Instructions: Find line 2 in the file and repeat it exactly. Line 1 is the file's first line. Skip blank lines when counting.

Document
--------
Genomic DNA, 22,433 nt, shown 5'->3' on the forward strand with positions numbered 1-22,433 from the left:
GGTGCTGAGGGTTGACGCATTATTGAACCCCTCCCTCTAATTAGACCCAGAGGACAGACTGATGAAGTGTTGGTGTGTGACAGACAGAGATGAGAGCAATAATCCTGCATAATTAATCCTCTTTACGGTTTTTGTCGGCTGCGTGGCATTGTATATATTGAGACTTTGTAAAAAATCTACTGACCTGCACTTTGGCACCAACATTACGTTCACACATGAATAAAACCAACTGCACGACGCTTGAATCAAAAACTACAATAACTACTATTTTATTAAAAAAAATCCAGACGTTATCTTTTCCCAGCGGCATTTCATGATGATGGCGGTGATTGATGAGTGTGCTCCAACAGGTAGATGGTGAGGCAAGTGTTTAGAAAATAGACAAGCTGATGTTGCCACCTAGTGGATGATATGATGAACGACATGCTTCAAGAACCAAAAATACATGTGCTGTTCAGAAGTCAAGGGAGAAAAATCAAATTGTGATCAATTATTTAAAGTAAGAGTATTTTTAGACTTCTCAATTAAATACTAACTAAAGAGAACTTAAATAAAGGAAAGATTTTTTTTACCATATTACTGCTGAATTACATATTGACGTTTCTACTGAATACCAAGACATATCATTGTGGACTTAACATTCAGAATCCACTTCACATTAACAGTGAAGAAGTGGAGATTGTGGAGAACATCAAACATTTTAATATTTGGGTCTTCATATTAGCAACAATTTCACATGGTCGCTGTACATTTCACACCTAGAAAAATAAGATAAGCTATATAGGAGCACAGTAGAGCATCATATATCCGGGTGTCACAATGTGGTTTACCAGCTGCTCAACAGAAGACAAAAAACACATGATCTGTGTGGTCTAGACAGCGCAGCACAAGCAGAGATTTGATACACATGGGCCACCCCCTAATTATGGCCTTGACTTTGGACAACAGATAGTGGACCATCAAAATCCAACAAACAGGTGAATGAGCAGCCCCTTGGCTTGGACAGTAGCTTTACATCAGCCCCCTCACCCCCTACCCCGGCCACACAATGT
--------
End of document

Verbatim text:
GGTGCTGAGGGTTGACGCATTATTGAACCCCTCCCTCTAATTAGACCCAGAGGACAGACTGATGAAGTGTTGGTGTGTGACAGACAGAGATGAGAGCAATAATCCTGCATAATTAATCCTCTTTACGGTTTTTGTCGGCTGCGTGGCATTGTATATATTGAGACTTTGTAAAAAATCTACTGACCTGCACTTTGGCACCAACATTACGTTCACACATGAATAAAACCAACTGCACGACGCTTGAATCAAAAACTACAATAACTACTATTTTATTAAAAAAAATCCAGACGTTATCTTTTCCCAGCGGCATTTCATGATGATGGCGGTGATTGATGAGTGTGCTCCAACAGGTAGATGGTGAGGCAAGTGTTTAGAAAATAGACAAGCTGATGTTGCCACCTAGTGGATGATATGATGAACGACATGCTTCAAGAACCAAAAATACATGTGCTGTTCAGAAGTCAAGGGAGAAAAATCAAATTGTGATCAATTATTTAAAGTAAGAGTATTTTTAGACTTCTCAATTAAATACTAACTAAAGAGAACTTAAATAAAGGAAAGATTTTTTTTACCATATTACTGCTGAATTACATATTGACGTTTCTACTGAATACCAAGACATATCATTGTGGACTTAACATTCAGAATCCACTTCACATTAACAGTGAAGAAGTGGAGATTGTGGAGAACATCAAACATTTTAATATTTGGGTCTTCATATTAGCAACAATTTCACATGGTCGCTGTACATTTCACACCTAGAAAAATAAGATAAGCTATATAGGAGCACAGTAGAGCATCATATATCCGGGTGTCACAATGTGGTTTACCAGCTGCTCAACAGAAGACAAAAAACACATGATCTGTGTGGTCTAGACAGCGCAGCACAAGCAGAGATTTGATACACATGGGCCACCCCCTAATTATGGCCTTGACTTTGGACAACAGATAGTGGACCATCAAAATCCAACAAACAGGTGAATGAGCAGCCCCTTGGCTTGGACAGTAGCTTTACATCAGCCCCCTCACCCCCTACCCCGGCCACACAATGT